But how exactly do you vote on September 25th?

But how exactly do you vote on September 25th?

There is less than a month to go until the political elections of 25 September 2022 and, for the second time, the so-called Rosatellum will go to vote, named after Ettore Rosato, then a deputy of the Democratic Party and speaker of the law in the Chamber. At his testing ground, in 2018, there was no clear winner from the polls and it took three months to establish the first government led by Giuseppe Conte, with the longest government crisis in republican history. This year, however, the law will operate with two important differences. The first is the extension of the right to vote in the Senate for people who have turned 18, and no longer 25. While the second is the reduction in the number of members of both houses of Parliament: from 640 to 400 seats in the Chamber and from 315 to 200 in the Senate.

Electoral laws are capable of strongly influencing elections. According to the system in which they operate, a few more or less votes can secure a strong majority for parties and coalitions, or condemn them to ungovernable. All electoral systems tend to be inspired by two methods for allocating seats: proportional and majority. These are the first two key concepts useful for understanding how Rosatellum works.

Rosatellum: majority or proportional? Single-member and proportional colleges Blocked lists How do you vote? Multiple nominations Nominations based on gender Barrier threshold Electoral programs 2022 The analysis of the political proposals and projects of the parties running for the elections on 25 September

Arrow Rosatellum: majority or proportional? With the majority system, which rewards the formation of coalitions, whoever gets one more vote than the others gets the majority of seats in Parliament. In every single constituency, coalitions and lists race against each other, each with only one candidate (single-member constituencies) and whoever arrives in first place wins the seat. This is why coalitions are important, managing to make more votes converge in individual constituencies.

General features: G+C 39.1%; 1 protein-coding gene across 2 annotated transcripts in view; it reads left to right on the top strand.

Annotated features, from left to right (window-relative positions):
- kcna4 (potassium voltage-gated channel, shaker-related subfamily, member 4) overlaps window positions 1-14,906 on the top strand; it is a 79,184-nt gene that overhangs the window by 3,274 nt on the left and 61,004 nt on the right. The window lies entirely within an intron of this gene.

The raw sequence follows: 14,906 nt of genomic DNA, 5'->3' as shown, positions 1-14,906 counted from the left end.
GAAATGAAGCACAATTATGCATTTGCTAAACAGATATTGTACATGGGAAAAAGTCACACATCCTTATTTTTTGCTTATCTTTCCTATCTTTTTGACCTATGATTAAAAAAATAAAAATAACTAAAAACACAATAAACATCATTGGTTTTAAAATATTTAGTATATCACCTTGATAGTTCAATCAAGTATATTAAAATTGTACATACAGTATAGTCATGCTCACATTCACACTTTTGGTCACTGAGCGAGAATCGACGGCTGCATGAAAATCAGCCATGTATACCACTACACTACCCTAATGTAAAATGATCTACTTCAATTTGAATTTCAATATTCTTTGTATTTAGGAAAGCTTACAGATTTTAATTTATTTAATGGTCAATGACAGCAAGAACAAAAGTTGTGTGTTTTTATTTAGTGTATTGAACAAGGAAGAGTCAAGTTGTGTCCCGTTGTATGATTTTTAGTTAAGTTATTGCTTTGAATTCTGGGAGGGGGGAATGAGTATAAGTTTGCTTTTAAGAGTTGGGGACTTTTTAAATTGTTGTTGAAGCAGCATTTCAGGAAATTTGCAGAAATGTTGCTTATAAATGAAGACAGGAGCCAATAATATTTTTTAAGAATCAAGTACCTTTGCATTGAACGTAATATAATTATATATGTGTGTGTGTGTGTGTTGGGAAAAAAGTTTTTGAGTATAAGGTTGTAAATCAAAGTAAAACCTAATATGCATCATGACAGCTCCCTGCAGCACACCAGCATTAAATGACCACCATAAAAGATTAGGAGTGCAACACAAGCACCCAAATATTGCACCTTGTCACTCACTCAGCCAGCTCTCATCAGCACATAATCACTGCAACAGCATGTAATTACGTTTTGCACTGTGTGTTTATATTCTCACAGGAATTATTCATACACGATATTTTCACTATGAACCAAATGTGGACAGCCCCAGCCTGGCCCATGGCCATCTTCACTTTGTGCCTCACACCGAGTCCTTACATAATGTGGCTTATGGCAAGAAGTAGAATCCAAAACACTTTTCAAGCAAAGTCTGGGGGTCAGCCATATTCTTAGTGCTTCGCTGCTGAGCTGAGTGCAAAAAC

With the proportional system, on the other hand, a party obtains a percentage of seats in Parliament based on the votes taken in the elections. For example, a list that gets 20% of the votes will have won 20% of the seats. So in this case coalitions are less important.

Just to make things easier and more understandable to voters and electricians, the Rosatellum is a mixed majority and proportional system. 37% of the deputies and senators are elected with the majority system in the single-member constituencies, 61% are elected with a proportional system in the multi-member constituencies and 2% with the vote abroad. In total 147 seats in the Chamber and 74 in the Senate will be assigned with the majority, while the remaining 245 and 122 with the proportional. Finally, another 8 representatives in the Chamber and 4 in the Senate will be elected by the vote of Italians and Italians abroad through the proportional system with preference voting on a circumscription basis.

Single-member and proportional colleges The Italian territory is divided into 28 electoral districts: 14 coincide with a region, while the remaining one or more provinces of the 6 most populous regions. Depending on the number of inhabitants, each region is assigned a variable number of plurinominal constituencies and for each plurinominal constituency one or more uninominal constituencies are indicated.

For example, the Tuscany district, for the Chamber, has three plurinominal colleges. The first (Toscana 01) includes three single-member colleges: Massa, Lucca and Prato. Each party nominates a maximum of four names in order of preference to the plurinominal college. At the single-member constituency the parties of the same coalition agree to indicate a single name. The voters and the electricians of Massa will therefore have on the ballot the same names as Lucca and Prato for the plurinominal, but different names for the uninominal.